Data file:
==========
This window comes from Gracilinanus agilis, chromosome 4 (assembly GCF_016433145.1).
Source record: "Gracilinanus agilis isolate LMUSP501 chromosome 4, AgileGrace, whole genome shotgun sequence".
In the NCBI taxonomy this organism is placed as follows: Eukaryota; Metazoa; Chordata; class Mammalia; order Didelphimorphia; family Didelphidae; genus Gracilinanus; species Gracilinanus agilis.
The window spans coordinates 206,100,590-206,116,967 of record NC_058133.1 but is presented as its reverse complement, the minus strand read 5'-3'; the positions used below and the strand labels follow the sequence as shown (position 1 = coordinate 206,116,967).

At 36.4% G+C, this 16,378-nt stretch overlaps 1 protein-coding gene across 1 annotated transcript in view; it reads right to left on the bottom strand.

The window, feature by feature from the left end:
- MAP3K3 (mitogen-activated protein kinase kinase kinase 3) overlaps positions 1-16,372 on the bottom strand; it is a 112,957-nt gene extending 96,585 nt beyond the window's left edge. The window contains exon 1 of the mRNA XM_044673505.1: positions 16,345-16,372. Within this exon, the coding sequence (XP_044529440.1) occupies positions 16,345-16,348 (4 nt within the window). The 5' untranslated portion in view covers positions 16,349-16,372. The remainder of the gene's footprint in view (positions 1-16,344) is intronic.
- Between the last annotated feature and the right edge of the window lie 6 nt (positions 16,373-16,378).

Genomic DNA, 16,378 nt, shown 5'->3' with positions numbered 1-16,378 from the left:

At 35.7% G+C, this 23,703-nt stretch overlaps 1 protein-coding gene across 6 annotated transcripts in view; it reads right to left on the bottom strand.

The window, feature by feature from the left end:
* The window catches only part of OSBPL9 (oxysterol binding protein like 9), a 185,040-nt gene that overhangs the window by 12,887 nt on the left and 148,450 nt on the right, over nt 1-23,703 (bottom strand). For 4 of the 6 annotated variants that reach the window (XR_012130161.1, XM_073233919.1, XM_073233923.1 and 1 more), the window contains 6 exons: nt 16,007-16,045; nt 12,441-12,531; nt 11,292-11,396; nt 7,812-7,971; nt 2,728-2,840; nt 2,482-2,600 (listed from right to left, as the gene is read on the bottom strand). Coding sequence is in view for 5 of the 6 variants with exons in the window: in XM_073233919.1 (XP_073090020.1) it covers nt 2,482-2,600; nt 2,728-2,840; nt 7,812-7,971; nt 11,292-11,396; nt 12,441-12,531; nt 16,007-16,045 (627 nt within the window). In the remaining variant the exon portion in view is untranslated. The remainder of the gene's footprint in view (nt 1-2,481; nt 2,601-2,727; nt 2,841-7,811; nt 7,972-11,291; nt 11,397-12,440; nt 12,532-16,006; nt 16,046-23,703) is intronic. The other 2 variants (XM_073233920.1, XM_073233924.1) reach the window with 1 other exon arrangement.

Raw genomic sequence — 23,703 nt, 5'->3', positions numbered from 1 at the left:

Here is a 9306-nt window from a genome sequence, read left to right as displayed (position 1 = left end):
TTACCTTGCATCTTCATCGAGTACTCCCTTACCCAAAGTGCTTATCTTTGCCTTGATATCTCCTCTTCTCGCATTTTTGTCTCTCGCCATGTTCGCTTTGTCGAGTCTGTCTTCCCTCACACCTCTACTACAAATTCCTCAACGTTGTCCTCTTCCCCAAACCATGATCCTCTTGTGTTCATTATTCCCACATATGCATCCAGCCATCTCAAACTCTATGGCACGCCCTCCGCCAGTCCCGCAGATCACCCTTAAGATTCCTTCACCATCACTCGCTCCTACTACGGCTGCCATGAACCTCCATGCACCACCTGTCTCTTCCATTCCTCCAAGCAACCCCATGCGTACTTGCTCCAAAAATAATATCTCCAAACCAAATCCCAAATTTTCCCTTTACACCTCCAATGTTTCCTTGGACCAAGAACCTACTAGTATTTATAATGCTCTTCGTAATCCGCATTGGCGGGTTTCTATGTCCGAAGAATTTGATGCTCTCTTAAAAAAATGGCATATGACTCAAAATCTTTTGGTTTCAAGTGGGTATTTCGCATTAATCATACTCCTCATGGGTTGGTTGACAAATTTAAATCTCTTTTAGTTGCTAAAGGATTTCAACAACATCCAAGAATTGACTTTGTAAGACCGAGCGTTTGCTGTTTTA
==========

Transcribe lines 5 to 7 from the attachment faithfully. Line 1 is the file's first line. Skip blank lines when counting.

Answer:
At 36.4% G+C, this 16,378-nt stretch overlaps 1 protein-coding gene across 1 annotated transcript in view; it reads right to left on the bottom strand.

The window, feature by feature from the left end:
- MAP3K3 (mitogen-activated protein kinase kinase kinase 3) overlaps positions 1-16,372 on the bottom strand; it is a 112,957-nt gene extending 96,585 nt beyond the window's left edge. The window contains exon 1 of the mRNA XM_044673505.1: positions 16,345-16,372. Within this exon, the coding sequence (XP_044529440.1) occupies positions 16,345-16,348 (4 nt within the window). The 5' untranslated portion in view covers positions 16,349-16,372. The remainder of the gene's footprint in view (positions 1-16,344) is intronic.